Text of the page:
Reviewed by GREG KING
Director: Richard De Aragues.
Every year since 1907 the Isle of Man has hosted the Tourist Trophy, a motorcycle endurance race that has been recognised as the greatest motorcycle road race in the world. Competitors race around 60 miles of winding roads and small villages at speeds of up to 250km/h. The Isle of Man Tourist Trophy is also amongst the most dangerous motorsport events, as over 200 people have died during the race or its practice runs, with many more being injured. This staggering statistic hangs over the film, adding a poignant note. Despite the dangers though, professional and amateur riders converge on the sleepy island every year to compete.
This high-octane testosterone fuelled documentary is set against the background of the 2010 race. Richard De Aragues, a former director of commercials making his feature documentary debut here, takes audiences inside the race to illustrate both its dangers, its enduring appeal, and it also explores the determination of the racers themselves who are aware of the risks involved.
De Aragues follows several charismatic and colourful competitors, including talented young professional rider Ian Hutchinson, local hero Conor Cummins, second generation Irish champion Michael Dunlop, lone female competitor Jenny Tinmouth, and record-breaking defending champion John Maguinness, who are all vying for the championship title. These riders talk at length about their ambitions and what the race means for them. There is also an interview with a widow, who admits that her husband died doing what he enjoyed most, which adds a sombre note to the proceedings.
But De Aragues finds pure gold with Guy Martin, the cheeky, charismatic, fast-talking 28-year-old maverick who is determined to win this year. A colourful and fascinating character who is interesting in his own right, Martin candidly about previous crashes that he survived. He also cheerfully talks about his sexuality and wanking while discussing his preparation for the big race.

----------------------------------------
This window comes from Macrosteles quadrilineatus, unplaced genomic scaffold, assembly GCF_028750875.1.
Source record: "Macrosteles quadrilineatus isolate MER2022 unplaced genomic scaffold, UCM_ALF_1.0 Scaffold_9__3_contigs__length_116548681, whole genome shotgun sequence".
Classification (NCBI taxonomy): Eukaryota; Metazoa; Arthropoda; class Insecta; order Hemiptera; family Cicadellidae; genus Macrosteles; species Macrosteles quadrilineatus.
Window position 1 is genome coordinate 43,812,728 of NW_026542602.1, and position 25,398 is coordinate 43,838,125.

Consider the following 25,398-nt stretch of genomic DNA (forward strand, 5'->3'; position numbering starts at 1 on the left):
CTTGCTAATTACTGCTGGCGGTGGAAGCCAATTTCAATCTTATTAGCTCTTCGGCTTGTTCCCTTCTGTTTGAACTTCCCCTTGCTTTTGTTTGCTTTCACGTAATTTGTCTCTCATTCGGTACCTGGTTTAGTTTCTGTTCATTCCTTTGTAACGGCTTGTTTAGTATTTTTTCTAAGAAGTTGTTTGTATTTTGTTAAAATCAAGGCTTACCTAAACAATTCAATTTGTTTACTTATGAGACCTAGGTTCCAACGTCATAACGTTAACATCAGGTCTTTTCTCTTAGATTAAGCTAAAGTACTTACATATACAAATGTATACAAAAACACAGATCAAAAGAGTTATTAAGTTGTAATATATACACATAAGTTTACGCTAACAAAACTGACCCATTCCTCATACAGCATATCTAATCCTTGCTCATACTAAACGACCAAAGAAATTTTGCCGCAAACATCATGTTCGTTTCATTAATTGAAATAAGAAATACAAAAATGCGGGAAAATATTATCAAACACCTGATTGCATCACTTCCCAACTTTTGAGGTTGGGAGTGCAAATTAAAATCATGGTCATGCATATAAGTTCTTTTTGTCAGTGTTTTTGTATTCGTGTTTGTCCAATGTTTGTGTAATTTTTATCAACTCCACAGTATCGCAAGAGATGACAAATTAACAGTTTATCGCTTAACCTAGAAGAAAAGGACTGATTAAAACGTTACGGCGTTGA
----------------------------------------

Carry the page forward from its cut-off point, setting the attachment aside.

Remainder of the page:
The film explores in depth some of the sport’s rivalries, as well as tracing the history of the event through archival footage and clips from the classic 1936 George Formby film No Limit. There is plenty of exciting racing footage, and lots of spills and horrific crashes, which will appeal to revheads. The clever use of helmet-mounted cameras at times makes you feel as if you are there in the thick of the action. Much of the film has been shot in 3D, which adds to the visual impact and the exhilarating adrenaline rush of the actual race itself. And TT3D shows again that documentaries seem to be making the best use of the 3D process.
Jared Leto’s narration is fairly colourless and gives little insight. With a running time stretched to 104 minutes, there also seems to be some padding.
Technically well made, brilliantly edited and superbly shot, TT3D: Closer To The Edge is a must-see documentary for motorbike fans. Unlike the recent Senna though, which is one of the best sporting documentaries to hit cinemas in recent years, TT 3D may not have the same broad appeal for casual audiences.